Republicans Unite Behind Romney as Nomination Process Begins

    Minnesota Representative Michele Bachmann, second right, listens as Minnesota delegates casts their vote for Romney during Republican Convention, Aug. 28, 2012 Minnesota Representative Michele Bachmann, second right, listens as Minnesota delegates casts their vote for Romney during Republican Convention, Aug. 28, 2012
    x
    Minnesota Representative Michele Bachmann, second right, listens as Minnesota delegates casts their vote for Romney during Republican Convention, Aug. 28, 2012
    Minnesota Representative Michele Bachmann, second right, listens as Minnesota delegates casts their vote for Romney during Republican Convention, Aug. 28, 2012
    Alex Villarreal
    TAMPA, Florida — Conservative members of the U.S. Republican Party set aside misgivings about their presidential candidate, Mitt Romney, as the party's nominating convention got under way Tuesday. Hours before Romney was formally nominated in a roll call of delegates from the 50 states, stalwarts of a conservative movement that fought fiercely for that nomination signaled they are ready to back Romney in November's general election.

    One of the key speakers on Tuesday's convention program is Rick Santorum, a champion of traditional family values who emerged as Romney's toughest challenger in the primary process. Speaking to delegates at a nearby Tampa, Florida, hotel early Tuesday, Santorum said Romney has the right message for America.

    During the primaries, Santorum had argued that Romney is too moderate to be the Republican candidate.  But Tuesday, he said he was won over by Romney's selection as a running mate of Wisconsin Representative Paul Ryan, who is known for his fiscal conservatism and opposition to abortion.

    “If there's one thing that really jazzed me up over the past couple of weeks, it was the fact that Mitt Romney selected Paul Ryan as his running mate.  And I say that because what that said to me as a conservative, what that said to me was that Mitt Romney wants to make this campaign about ideas.  He wants to make this campaign about his vision, our vision.” Santorum said.

    That vision includes calls for lower taxes and smaller government, as well as opposition to abortion and same-sex marriage.

    Santorum, who is known for his deep religious convictions, also talked about faith, bringing up an issue that has been little addressed in the campaign so far.

    “Yes, this election's about the economy, it's about job creation, it's about health care.  But it's about even bigger things than that.  It's about an assault on religious liberty,” Santorum said.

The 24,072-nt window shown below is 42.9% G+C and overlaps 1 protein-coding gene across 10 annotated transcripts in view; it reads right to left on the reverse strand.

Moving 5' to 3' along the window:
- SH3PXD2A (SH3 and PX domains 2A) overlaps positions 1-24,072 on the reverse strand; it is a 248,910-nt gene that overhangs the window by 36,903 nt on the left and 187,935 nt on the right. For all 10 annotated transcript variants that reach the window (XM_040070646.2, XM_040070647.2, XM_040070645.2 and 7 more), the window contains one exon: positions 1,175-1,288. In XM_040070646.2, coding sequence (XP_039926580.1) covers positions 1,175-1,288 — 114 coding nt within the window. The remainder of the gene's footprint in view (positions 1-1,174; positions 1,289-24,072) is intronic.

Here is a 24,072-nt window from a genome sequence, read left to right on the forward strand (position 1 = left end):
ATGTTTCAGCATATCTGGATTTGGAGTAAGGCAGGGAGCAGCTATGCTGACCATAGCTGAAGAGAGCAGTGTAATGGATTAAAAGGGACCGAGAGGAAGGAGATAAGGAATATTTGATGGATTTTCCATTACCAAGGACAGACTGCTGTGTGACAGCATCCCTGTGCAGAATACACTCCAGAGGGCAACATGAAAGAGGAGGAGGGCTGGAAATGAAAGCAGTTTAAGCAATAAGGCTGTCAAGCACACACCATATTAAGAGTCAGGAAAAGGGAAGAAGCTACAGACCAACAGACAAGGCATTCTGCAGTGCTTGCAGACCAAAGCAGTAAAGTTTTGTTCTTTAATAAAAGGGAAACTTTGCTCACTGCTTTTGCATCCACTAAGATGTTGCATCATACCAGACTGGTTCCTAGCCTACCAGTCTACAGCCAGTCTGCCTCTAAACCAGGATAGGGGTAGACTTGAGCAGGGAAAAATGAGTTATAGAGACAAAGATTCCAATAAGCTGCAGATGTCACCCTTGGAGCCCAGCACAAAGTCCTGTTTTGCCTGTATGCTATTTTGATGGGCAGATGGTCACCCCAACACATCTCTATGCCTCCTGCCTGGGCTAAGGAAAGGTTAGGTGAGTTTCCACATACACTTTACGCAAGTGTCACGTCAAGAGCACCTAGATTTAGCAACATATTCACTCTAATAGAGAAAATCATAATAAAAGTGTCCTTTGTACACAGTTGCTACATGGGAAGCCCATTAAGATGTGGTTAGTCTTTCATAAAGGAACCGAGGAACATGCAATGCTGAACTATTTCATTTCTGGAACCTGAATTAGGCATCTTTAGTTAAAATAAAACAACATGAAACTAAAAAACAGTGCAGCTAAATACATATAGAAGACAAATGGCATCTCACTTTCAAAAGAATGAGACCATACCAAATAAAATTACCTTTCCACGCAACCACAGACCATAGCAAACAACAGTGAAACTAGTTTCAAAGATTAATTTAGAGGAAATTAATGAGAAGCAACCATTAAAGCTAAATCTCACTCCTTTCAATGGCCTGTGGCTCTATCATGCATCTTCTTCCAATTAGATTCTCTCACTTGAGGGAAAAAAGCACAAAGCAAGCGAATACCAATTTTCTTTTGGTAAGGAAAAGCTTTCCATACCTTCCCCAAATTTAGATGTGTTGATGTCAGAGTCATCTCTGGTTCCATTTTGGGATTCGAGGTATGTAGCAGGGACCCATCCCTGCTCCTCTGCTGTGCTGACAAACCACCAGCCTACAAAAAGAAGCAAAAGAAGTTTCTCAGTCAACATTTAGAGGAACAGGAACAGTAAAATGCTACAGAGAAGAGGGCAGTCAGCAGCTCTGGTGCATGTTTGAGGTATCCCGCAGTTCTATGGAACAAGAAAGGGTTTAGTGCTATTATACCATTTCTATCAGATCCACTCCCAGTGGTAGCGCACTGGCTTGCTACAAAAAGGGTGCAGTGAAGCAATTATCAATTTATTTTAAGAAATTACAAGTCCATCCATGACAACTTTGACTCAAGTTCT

Up to now, Romney has said little about his own religious beliefs as a member of the little-understood Mormon Church.  But Republican Congressman Randy Forbes said Romney's faith is one of his strengths.

    "I'm excited that we've got two candidates.  Governor Romney's committed to his faith; Paul Ryan's committed to his faith.  But most importantly, I think they're going to start saying that it's okay for Americans to believe in their faith whatever it is...and to stand up for that," Forbes said.

    On the convention floor, Republican speakers like Utah Congressman Jason Chaffetz attacked President Barack Obama's handling of the nation's economy.  

    "President Obama's solution: more government, more taxes.  This is not the American Dream," Chaffetz said.
     
    The roll call vote, in which the candidate is formally chosen, was re-scheduled from Monday because of fears the convention would be disrupted by Hurricane Isaac.  Those fears eased Tuesday as the storm moved away from Florida, but Isaac continued to cast a different sort of shadow over the convention.

    Forecasters predicted the storm would strike the city of New Orleans with hurricane-force winds sometime Wednesday, threatening to distract attention from Romney's biggest showcase.

    President Obama demonstrated his own concern,  and perhaps stole a little attention from Romney, with a public appearance Tuesday morning to warn citizens in the path of the storm.

    "We're dealing with a big storm, and there could be significant flooding and other damage across a large area.  Now is not the time to tempt fate, now is not the time to dismiss official warnings.  You need to take this seriously,'' Obama said.

    The storm is also being taken seriously in Tampa.  Few at the convention have forgotten the damage done to the popularity of another Republican, former President George W. Bush, by what was seen as an inadequate response when Hurricane Katrina hit New Orleans seven years ago.

    Featured Videos

    Your JavaScript is turned off or you have an old version of Adobe's Flash Player. Get the latest Flash player.
    Turkish Kurd Islamist Rally Stokes Tensionsi
    X
    April 29, 2016 12:28 AM